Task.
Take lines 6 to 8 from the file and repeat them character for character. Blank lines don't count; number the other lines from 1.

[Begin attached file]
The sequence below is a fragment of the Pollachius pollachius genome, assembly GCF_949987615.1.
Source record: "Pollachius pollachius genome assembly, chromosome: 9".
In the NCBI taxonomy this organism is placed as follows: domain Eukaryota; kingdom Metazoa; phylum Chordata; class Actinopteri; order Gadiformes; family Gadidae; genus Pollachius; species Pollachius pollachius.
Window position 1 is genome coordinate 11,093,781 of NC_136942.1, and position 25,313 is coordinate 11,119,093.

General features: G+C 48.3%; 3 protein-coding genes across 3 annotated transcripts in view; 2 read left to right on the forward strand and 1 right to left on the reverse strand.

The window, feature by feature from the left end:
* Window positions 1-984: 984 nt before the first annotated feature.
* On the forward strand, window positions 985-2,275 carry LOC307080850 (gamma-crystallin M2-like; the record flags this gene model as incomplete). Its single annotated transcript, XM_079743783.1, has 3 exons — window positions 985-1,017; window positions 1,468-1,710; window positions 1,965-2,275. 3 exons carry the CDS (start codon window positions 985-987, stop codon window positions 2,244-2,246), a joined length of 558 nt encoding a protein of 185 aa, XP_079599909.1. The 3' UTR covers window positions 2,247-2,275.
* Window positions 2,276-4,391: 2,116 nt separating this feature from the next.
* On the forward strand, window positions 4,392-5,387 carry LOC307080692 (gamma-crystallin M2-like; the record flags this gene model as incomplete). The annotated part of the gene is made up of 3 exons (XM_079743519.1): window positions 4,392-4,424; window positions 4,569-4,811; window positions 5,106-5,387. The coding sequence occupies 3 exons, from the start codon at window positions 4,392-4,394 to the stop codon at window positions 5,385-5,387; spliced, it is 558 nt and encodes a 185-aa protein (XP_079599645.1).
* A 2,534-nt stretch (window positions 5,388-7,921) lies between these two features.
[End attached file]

The window, feature by feature from the left end:
* Window positions 1-984: 984 nt before the first annotated feature.
* On the forward strand, window positions 985-2,275 carry LOC307080850 (gamma-crystallin M2-like; the record flags this gene model as incomplete). Its single annotated transcript, XM_079743783.1, has 3 exons — window positions 985-1,017; window positions 1,468-1,710; window positions 1,965-2,275. 3 exons carry the CDS (start codon window positions 985-987, stop codon window positions 2,244-2,246), a joined length of 558 nt encoding a protein of 185 aa, XP_079599909.1. The 3' UTR covers window positions 2,247-2,275.